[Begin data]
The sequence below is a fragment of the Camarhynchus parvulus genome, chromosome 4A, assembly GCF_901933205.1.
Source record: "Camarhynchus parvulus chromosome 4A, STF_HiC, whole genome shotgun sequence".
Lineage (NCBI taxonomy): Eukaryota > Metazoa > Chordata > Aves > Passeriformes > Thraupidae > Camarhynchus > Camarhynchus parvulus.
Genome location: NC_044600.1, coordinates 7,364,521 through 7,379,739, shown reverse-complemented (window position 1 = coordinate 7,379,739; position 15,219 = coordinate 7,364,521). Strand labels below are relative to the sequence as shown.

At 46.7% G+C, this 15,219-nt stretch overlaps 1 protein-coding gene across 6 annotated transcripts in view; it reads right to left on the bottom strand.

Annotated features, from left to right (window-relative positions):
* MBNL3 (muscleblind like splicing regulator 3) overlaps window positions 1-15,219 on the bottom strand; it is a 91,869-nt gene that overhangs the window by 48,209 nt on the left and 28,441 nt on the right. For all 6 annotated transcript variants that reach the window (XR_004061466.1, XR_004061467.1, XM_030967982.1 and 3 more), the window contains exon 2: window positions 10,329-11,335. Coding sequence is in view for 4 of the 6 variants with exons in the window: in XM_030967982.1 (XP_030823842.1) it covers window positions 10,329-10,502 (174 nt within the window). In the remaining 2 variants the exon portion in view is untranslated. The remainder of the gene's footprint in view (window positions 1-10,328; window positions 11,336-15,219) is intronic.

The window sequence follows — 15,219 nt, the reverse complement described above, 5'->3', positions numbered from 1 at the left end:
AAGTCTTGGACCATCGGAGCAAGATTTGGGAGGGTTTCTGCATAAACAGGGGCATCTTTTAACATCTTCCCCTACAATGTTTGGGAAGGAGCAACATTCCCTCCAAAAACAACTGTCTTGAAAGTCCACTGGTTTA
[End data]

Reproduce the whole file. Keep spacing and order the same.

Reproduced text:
The sequence below is a fragment of the Camarhynchus parvulus genome, chromosome 4A, assembly GCF_901933205.1.
Source record: "Camarhynchus parvulus chromosome 4A, STF_HiC, whole genome shotgun sequence".
Lineage (NCBI taxonomy): Eukaryota > Metazoa > Chordata > Aves > Passeriformes > Thraupidae > Camarhynchus > Camarhynchus parvulus.
Genome location: NC_044600.1, coordinates 7,364,521 through 7,379,739, shown reverse-complemented (window position 1 = coordinate 7,379,739; position 15,219 = coordinate 7,364,521). Strand labels below are relative to the sequence as shown.

At 46.7% G+C, this 15,219-nt stretch overlaps 1 protein-coding gene across 6 annotated transcripts in view; it reads right to left on the bottom strand.

Annotated features, from left to right (window-relative positions):
* MBNL3 (muscleblind like splicing regulator 3) overlaps window positions 1-15,219 on the bottom strand; it is a 91,869-nt gene that overhangs the window by 48,209 nt on the left and 28,441 nt on the right. For all 6 annotated transcript variants that reach the window (XR_004061466.1, XR_004061467.1, XM_030967982.1 and 3 more), the window contains exon 2: window positions 10,329-11,335. Coding sequence is in view for 4 of the 6 variants with exons in the window: in XM_030967982.1 (XP_030823842.1) it covers window positions 10,329-10,502 (174 nt within the window). In the remaining 2 variants the exon portion in view is untranslated. The remainder of the gene's footprint in view (window positions 1-10,328; window positions 11,336-15,219) is intronic.

The window sequence follows — 15,219 nt, the reverse complement described above, 5'->3', positions numbered from 1 at the left end:
AAGTCTTGGACCATCGGAGCAAGATTTGGGAGGGTTTCTGCATAAACAGGGGCATCTTTTAACATCTTCCCCTACAATGTTTGGGAAGGAGCAACATTCCCTCCAAAAACAACTGTCTTGAAAGTCCACTGGTTTA